Donald Glover Drew 'Atlanta' Season 2 Inspiration From 'Tiny Toons'

Jan 06, 2018, 02:06
Donald Glover Drew 'Atlanta' Season 2 Inspiration From 'Tiny Toons'

The first season of Atlanta was critically acclaimed upon its debut in September 2016, with creator Donald Glover picking up two Emmy awards for his work on the show past year.

Atlanta has been confirmed to return for a second season this March. Stephen Glover, Donald's brother and a writer on the show, shed some light on the new title. "Basically a bunch of crime happens in the city during that time", Stephen said. "You might get your package stolen off your front porch". It's a very tense and desperate time so we wanted to make that a backdrop to our season and our characters are going through that same type of transition their whole lives to where they're headed now.

Speaking at the Television Critics Association press tour Friday, creator and star Donald Glover said that he took inspiration from season two of FX's Emmy-winning half-hour series from "Tiny Toon Adventures", the '90s children's animated program about kid versions of Warner Bros.' Looney Tunes characters. Soon after, Glover began developing Atlanta and finished up his Grammy-nominated second studio album, Because the Internet, under the stage name Childish Gambino.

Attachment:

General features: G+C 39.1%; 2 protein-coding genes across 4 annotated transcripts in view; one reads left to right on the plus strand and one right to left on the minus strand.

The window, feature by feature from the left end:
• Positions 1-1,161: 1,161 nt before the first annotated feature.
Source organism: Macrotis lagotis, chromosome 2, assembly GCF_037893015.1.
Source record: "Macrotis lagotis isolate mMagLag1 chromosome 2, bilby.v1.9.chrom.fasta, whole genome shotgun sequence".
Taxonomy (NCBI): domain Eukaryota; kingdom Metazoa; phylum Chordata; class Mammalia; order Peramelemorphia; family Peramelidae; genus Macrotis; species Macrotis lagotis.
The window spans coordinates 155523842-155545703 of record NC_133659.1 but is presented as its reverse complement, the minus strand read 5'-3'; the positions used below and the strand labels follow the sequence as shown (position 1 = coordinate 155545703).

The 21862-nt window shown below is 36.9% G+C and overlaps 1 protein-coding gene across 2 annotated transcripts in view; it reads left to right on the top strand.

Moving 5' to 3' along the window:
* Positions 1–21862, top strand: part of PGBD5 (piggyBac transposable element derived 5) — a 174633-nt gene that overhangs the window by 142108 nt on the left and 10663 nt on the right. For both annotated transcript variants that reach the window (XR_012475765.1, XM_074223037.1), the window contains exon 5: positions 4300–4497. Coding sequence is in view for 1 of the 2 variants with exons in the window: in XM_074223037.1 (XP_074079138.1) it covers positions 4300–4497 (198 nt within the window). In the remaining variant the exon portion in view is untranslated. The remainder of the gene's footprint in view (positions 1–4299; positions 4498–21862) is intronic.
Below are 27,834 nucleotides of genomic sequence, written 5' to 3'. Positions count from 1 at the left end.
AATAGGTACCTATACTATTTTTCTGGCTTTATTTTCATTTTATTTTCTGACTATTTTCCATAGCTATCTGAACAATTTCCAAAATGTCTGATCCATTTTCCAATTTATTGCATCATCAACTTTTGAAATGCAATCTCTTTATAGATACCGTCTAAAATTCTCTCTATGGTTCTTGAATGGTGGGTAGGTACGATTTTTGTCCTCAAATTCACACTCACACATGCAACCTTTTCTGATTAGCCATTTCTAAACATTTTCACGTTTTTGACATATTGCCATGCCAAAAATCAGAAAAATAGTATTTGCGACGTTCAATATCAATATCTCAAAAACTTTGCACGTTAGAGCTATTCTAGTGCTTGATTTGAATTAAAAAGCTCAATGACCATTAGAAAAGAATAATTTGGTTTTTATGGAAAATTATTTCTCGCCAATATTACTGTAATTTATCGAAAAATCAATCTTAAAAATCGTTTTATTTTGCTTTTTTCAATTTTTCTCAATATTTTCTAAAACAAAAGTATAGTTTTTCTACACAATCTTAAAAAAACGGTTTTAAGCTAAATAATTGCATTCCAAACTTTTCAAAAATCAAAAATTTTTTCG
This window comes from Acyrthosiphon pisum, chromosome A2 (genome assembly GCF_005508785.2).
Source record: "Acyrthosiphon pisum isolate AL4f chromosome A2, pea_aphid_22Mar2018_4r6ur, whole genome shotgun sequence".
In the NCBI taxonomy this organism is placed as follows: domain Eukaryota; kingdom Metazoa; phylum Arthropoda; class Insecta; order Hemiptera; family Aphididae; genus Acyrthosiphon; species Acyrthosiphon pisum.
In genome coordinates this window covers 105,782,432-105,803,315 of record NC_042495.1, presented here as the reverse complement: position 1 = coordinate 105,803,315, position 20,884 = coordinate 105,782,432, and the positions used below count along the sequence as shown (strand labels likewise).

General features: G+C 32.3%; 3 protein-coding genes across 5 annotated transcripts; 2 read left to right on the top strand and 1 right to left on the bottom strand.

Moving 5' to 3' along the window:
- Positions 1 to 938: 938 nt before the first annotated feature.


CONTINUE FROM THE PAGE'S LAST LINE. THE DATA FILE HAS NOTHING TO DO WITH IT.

The show, which also won two Golden Globes, an NAACP Image Award, and a Peabody, among others, follows the life of two cousins, played by Glover and Brian Tyree Henry, who are trying to succeed in the Atlanta music scene. It's just a time that robberies go up - all kinds.

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First of all, Atlanta Season 2 releases March 1, and that's so close that I might have an anxiety attack.

"Summer Vacation Tiny Toons episodes were broken up into a bunch of episodes, like eight or nine, but if you watched them all together, it was a movie", he explained. "And yeah, that was the inspiration for Season 2", Glover said. We really tried to just devolve what television was. "You enjoy them more when they're together, but you can also enjoy them in bits", Donald said.

This article was originally published by The Hollywood Reporter.